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Richard Bean’s new play at the Jerwood Downstairs at the Royal Court is set in the kitchen of the Kilham Wold Farm in East Yorkshire. In 1875 the local squire gambled this 82 acres on his new puppy outliving 94-year old tenant farmer Orlando Harrison. Thirteen years later, Lord Agar buried his border collie, and the Harrisons spent the following century and beyond struggling to maintain their fortune.
The play begins in 1914 with teenage brothers Albert and William Harrison jostling for the right to join up, and establishing through brilliantly economical, evocative and witty dialogue the current situation. The entire play takes place in this kitchen, and covers 91 years. The background knowledge of Orlando’s longevity helps us to believe that William, who has lost both legs by the beginning of Scene Two, lives until he is well over 100 years old.
Extremely well directed by Wilson Milam, Bean’s play is an epic, and is strange and marvellous. It unfolds with astonishing detail and tenderness, both in the text and in the acting, as it takes us through the running of the farm across the two World Wars, the fifties factory farming boom, the need for outside labour, the effect of Brussels and UK animal welfare developments, and the implications of technology and modern urban attitudes. In lesser hands this subject at this length would be a disaster, particularly as Bean’s own attitude seems to become clear, certainly in the last scene. But actually his skill and wit and compassionate understanding of the human characters on stage gives us a gripping, moving and informative evening. The play is also full of some very good jokes.
The hysterical laughing in the audience felt dangerous sometimes, as if we might lose the thread of those characters up there trying to play their truth, but actually it never destroyed the integrity of the piece, and the skill of the actors brought us back from the brink just in time, all the better for a good laugh and able to face the next hurdle with the Harrisons. Most deliciously dangerous in this respect was the character Titch, an outsider arriving to be interviewed for the job of Pig man, a vacancy largely brought on by the fact that Alan, William’s sort-of-nephew, was at university studying psychology rather than mucking in, as it were. Brilliantly played by Adrian Hood, Bean’s character Titch is a masterpiece. With absolute economy, Titch reveals what’s wrong, what’s right, what’s important and not least what is downright bloody hilarious about the situation in which we and the Harrison’s find ourselves. And, in the end, what is tragic.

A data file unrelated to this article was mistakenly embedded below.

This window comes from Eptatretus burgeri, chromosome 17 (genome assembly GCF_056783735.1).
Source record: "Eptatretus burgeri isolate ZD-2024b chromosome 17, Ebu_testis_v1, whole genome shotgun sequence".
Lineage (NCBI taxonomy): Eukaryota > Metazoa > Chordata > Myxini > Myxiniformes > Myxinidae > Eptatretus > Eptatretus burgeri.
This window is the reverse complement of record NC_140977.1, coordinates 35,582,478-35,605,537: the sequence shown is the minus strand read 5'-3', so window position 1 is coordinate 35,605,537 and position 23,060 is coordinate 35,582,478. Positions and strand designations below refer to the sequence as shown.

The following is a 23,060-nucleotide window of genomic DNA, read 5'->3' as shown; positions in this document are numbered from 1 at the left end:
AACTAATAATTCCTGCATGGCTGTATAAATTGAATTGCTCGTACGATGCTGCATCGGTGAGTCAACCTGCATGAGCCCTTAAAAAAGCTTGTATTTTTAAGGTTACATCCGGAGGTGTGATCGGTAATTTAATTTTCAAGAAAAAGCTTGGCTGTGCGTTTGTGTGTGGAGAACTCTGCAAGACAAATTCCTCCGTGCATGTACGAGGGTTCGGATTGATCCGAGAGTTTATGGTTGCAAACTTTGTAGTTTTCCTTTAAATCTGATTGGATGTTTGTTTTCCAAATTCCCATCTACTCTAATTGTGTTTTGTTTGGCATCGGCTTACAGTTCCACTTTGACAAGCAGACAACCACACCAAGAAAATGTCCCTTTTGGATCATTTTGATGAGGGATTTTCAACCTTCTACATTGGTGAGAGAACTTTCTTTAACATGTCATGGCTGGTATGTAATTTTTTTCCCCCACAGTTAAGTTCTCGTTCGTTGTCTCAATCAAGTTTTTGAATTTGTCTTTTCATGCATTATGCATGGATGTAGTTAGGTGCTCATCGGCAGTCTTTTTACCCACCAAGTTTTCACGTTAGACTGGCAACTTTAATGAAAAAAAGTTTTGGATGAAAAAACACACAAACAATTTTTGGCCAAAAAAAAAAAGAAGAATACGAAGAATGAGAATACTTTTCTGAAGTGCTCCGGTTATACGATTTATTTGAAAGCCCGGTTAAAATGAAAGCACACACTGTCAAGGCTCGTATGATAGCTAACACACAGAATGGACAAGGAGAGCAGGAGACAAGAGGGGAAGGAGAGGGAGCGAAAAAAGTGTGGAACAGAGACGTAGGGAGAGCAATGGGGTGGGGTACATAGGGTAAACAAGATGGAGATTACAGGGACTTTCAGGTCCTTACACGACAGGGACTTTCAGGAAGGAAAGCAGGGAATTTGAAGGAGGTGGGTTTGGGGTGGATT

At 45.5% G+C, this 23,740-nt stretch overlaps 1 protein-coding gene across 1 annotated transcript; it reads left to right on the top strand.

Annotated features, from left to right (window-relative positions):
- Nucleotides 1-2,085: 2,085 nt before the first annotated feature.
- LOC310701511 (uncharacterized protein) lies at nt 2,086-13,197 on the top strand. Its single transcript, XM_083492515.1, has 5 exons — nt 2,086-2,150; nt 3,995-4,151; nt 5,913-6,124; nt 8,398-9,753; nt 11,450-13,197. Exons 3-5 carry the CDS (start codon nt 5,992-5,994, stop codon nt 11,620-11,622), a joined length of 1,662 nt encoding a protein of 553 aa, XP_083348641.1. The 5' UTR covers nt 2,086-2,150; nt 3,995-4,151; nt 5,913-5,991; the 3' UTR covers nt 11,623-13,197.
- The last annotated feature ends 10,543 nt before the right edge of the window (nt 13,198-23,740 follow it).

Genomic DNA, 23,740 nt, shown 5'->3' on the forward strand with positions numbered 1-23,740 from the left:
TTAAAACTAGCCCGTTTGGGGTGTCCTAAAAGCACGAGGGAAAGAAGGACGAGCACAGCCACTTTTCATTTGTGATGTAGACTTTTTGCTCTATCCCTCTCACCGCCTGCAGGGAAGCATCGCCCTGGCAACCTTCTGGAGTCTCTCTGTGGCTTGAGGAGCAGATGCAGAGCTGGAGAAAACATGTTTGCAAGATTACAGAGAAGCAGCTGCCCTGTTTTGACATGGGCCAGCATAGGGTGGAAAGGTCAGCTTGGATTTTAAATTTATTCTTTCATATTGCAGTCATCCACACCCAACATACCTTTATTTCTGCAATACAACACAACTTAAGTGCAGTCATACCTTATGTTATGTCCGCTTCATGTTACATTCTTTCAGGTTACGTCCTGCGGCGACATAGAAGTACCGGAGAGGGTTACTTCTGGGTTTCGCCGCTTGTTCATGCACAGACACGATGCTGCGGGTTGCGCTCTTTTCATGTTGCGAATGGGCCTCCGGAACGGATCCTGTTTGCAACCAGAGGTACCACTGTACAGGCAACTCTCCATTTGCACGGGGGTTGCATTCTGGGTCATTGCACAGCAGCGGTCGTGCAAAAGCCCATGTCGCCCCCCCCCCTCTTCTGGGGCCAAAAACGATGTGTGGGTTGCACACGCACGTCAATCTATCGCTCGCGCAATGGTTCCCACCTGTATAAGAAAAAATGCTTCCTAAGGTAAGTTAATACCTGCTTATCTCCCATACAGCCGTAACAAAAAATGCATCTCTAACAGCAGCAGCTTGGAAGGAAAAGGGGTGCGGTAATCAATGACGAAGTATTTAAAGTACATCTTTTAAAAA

Bean’s last scene, although perilously a farmer’s manifesto in places, leaves the Harrisons and the audience in a strange state of flux. Everything has changed, and seems eroded and corrupt and dangerous. The Squire owns the feed company, the supermarket has all the buying power, the sheds and the house must go unless a nasty burgling urban interloper can be absorbed for survival, and yet William and his niece, Laura, are somehow unbowed and the play ends in a sort of triumph. Exhausting, but worth it.
Joanna Bacon © 2005
Originally published on R&V on 17-09-05
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